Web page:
Afghan officials also issued contradictory information: Two days after the initial firefight, provincial officials claimed the insurgents had executed 16 prisoners seized in the ambush, but senior Afghan officials later said the men were killed in the initial exchange of fire.

Badakhshan, inhabited mostly by ethnic Tajiks, was one of the few parts of the country that remained outside Taliban control before the 2001 U.S.-led invasion. Afghan soldiers and police have been responsible for the province’s security since NATO forces formally handed over the province early last year.

Afghan and coalition officials say well-armed criminal groups have found common cause with Islamic militants in the region. Criminal groups have often allied with insurgents to obtain “a costume of legitimacy,” said U.S. Army Col. Nicholas Scopellite, who oversees police development in Afghanistan.

In Warduj, he said, the Afghan police showed adequate coordination with the Afghan army, despite long-standing criticism that the two forces often do not work well together. “Just like in any other country, if we [encounter] more firepower, we go to the people who have even more, which is [the] military, which is what happened there,” he said.

Top Afghan officials have long complained that the U.S. and its allies failed to provide Kabul with enough high-end weaponry to tackle the insurgency. When Afghan President Hamid Karzai visited Washington earlier this year, he arrived with a wish list of military equipment. The recent fighting in the north could help bolster their argument that Kabul needs more warplanes, better artillery and sophisticated surveillance equipment before the coalition is no longer around to call on for support.

The monthlong battle in the northeast exposed the Afghan military’s shortfalls at a moment when the government in Kabul has accused neighboring Pakistan over what it sees as interference in its sovereignty and indirect support for insurgents.

Top Afghan officials have also blamed Pakistan for military setbacks in the country, including a recent attack on an army outpost that was overrun by militants in eastern Kunar province. Maj. Gen. Zahir Azimi, spokesman for the Afghan Defense Ministry, told reporters last week that “foreign intelligence” had provided support to the insurgents in Badakhshan, a phrase Afghan officials often employ to refer indirectly to Pakistan’s powerful spy agency.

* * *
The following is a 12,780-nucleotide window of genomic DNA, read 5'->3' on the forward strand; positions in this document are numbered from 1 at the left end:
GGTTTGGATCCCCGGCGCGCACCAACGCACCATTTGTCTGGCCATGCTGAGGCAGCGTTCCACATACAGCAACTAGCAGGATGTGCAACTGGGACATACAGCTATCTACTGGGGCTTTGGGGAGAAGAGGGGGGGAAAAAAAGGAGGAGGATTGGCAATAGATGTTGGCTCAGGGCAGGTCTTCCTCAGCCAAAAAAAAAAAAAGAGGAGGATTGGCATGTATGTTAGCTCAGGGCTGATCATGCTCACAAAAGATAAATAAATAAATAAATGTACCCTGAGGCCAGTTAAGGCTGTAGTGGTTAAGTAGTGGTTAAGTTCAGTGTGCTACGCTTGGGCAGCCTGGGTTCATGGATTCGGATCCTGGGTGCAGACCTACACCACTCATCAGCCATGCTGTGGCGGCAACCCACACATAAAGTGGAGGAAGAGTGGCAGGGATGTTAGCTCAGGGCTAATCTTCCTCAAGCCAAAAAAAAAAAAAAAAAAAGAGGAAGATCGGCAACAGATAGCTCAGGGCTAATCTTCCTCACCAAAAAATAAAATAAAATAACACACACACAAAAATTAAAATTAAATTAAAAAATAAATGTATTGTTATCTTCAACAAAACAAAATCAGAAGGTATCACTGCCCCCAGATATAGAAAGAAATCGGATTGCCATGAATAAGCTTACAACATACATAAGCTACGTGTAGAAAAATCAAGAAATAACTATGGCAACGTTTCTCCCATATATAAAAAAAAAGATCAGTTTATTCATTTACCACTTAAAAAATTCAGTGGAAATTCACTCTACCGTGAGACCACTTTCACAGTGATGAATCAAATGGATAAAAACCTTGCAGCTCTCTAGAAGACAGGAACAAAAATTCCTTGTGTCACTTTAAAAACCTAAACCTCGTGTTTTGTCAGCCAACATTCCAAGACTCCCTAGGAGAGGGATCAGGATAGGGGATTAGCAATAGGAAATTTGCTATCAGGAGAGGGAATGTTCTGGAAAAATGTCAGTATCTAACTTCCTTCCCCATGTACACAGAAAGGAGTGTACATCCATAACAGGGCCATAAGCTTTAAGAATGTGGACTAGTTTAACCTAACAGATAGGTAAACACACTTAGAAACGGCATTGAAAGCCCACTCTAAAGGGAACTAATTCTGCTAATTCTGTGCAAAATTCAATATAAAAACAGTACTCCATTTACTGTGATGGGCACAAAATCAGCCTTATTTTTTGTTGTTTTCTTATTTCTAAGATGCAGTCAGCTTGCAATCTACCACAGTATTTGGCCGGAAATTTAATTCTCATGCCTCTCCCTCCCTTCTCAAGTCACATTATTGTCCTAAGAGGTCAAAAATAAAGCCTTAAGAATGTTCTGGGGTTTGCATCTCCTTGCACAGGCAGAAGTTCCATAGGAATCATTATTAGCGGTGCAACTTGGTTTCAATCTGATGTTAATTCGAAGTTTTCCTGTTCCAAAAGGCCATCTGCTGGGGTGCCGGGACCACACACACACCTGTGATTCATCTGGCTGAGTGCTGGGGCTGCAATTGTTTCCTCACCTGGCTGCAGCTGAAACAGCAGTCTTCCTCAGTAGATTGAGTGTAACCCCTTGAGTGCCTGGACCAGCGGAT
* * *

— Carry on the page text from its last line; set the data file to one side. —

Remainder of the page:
Gen. Azimi didn’t name the foreign power involved in the Badakhshan fighting, but made the statement following a lengthy condemnation of Pakistani activities along their shared border.

U.S. Secretary of State John Kerry said Wednesday that a meeting in Brussels with Afghan President Karzai and Pakistani Army Chief of Staff Gen. Ashfaq Parvez Kayani made progress. He said a dialogue on political and security issues was on a “good track,” but declined to spell out what, if anything, had been achieved.

Before the meeting, Mr. Karzai’s office said the meeting would focus on the Afghan peace process and recent tensions between Pakistan and Afghanistan.

With the conclusion of the army operation in Badakhshan, the army had managed to reassert government control in Warduj, Afghan and coalition officials said. A full army battalion is now stationed there.

“The road is open for traffic,” said a spokesman for the provincial governor’s office.
—Saeed Shah in Islamabad and Stephen Fidler in Brussels contributed to this article.